In a recent New York Times article on drug development, drug discovery researcher Derek Lowe stresses the imperative of digital solutions in this process, noting: “It is not that machines are going to replace chemists. It’s that the chemists who use machines will replace those who don’t.”1

Manual procedures, hand-written reports and paper-based systems are still common for critical activities such as recipe execution and raw material management. These isolated tools limit visibility into data and often delay responses to potential quality issues and regulatory requirements. Through digitalisation, companies can achieve visibility of key data that, in turn, enables them to gain the necessary insight to drive improvements in quality and consistency.

When assessing the entire value chain for specialty chemicals producers, technology solutions enable the monitoring, execution and control of manufacturing processes. In addition, planning and scheduling tools can help to boost responsiveness and related profitability.

Rapidly changing market and customer demands force frequent changes in production schedules. Programme adjustments as high as 25–45% each month are not uncommon.

Improved scheduling tools add value to business decision making in both sectors as variations occur, by incorporating key constraints — such as storage limitations and variable lead times — while minimising excess inventory and off-spec production. Better scheduling capabilities can also boost asset utilisation. At the same time, schedulers can see the impact of their decisions and make adjustments to avoid problems along the supply chain before they happen.

Vertical integration

With targeted plant scheduling tools, the scheduler can rely on the model to inform decisions such as batch size determination, resource selection and batch sequencing, and discover a potential gap in raw material supply. The technology enables better asset utilisation and improved customer service by clarifying profit opportunities and extra costs in less than optimal operations.

The next step in the specialty chemicals sector, at least, is vertical integration, which links manufacturing systems to scheduling.

These systems can give visibility to storage tank levels, for example, so scheduling tools can decide when raw materials should be put in tanks and when they should be emptied. This link can also alert the scheduler if processes are taking longer than expected, allowing for adjustments across the plan.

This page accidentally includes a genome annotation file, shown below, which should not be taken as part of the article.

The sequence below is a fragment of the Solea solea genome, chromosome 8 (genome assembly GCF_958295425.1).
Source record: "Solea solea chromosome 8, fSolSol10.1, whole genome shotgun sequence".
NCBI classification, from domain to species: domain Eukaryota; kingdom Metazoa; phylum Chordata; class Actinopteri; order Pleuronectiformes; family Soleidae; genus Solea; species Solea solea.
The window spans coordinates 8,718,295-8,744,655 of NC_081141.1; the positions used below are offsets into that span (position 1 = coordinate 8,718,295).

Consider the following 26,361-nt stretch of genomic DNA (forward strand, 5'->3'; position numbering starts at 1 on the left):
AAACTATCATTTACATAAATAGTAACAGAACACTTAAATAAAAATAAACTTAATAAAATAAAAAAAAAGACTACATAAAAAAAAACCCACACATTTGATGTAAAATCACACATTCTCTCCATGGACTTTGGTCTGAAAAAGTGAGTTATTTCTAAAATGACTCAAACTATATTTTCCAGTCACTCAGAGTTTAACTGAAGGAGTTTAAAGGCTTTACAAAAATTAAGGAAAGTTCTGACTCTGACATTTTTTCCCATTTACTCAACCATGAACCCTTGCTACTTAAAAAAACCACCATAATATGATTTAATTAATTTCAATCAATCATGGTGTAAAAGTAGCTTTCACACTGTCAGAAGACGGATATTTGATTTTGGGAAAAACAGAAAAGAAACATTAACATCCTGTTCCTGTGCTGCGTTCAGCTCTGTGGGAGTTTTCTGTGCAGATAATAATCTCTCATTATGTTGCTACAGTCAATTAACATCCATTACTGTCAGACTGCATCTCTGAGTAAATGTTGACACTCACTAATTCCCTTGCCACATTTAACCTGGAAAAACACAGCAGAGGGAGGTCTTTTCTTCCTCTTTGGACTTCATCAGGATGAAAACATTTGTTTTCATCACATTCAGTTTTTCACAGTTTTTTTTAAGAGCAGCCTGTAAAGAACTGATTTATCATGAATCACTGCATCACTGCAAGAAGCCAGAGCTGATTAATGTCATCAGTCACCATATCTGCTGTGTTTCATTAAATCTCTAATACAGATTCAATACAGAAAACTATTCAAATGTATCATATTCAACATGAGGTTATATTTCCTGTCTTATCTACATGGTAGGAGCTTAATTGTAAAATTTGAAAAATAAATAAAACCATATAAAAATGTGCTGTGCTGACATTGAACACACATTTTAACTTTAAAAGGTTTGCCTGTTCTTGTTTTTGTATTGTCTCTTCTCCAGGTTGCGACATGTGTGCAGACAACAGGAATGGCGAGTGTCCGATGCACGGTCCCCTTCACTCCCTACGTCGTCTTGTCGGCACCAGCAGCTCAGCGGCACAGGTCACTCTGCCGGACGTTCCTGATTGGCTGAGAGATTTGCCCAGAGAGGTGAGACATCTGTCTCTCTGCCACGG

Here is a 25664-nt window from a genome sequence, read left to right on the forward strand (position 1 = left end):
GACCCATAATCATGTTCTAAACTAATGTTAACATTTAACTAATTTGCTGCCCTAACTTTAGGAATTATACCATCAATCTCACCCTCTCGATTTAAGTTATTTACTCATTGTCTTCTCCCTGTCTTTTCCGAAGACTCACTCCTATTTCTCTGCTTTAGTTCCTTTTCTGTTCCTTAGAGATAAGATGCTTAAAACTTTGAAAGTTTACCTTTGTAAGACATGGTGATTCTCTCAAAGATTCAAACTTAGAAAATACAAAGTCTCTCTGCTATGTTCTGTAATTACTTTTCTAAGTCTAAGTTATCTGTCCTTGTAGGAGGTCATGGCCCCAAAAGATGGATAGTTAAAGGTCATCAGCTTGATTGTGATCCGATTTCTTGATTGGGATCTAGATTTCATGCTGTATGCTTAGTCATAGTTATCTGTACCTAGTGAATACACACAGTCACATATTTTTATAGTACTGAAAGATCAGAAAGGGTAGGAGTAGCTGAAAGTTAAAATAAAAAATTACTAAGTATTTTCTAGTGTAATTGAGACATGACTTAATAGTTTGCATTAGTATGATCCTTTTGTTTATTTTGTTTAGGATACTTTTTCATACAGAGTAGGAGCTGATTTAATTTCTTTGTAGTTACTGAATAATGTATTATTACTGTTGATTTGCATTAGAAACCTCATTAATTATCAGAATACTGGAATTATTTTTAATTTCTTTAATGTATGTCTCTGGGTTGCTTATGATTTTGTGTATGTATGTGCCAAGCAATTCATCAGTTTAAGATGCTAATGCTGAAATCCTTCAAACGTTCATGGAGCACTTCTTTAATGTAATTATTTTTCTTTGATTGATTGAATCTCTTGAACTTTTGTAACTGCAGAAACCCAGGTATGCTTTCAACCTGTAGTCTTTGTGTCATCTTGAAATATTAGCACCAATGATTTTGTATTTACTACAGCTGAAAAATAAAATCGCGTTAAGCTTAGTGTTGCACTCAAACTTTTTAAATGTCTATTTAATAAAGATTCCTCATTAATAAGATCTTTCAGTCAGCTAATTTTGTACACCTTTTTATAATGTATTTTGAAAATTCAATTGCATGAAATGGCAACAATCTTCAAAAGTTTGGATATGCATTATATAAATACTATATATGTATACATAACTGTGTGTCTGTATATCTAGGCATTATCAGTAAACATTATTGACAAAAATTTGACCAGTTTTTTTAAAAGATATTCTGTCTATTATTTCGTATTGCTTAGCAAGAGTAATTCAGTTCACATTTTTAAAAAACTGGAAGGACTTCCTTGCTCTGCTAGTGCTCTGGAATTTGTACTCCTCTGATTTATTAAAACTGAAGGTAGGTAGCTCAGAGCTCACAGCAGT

Specialty producer Criterion Catalyst and Technologies applied Aspen Plant Scheduler to its complex and demanding sales and operations planning process. Legacy tools provided less than three months of visibility on asset availability, even as sales staff could not gain customer requirements in less than a six-month window.

The redesigned scheduling process using Aspen Plant Scheduler helped to better align customer demand timing with plant scheduling across 21 production lines at eight manufacturing sites.2

Benefitting from digital acceleration

For four decades, the process industries focused on improving operational performance through digitalisation. Digital technologies allow specialty chemicals producers and pharmaceutical manufacturers to take this beyond operations and expand to address key market drivers such as accelerating innovation, optimising the value chain and aligning with customer demands, effectively giving them a route map to future success.

The tools, services and solutions producers and manufacturers need to manage their complex operations and achieve new levels of reliability and profitability are accessible to companies now. To take advantage of the opportunity, these organisations must first consider their primary business challenge and identify the relevant digital solution to adopt.

That will set them on a path toward a more holistic approach to achieving optimum return through R&D processes and during the entire asset lifecycle.


  2. Aspen Technology, “Case Study: Transforming Sales and Operations Planning at Criterion,” (May 2016).

NB: This article will appear in the May 2019 issue of Manufacturing Chemist. A recent digital edition is available here.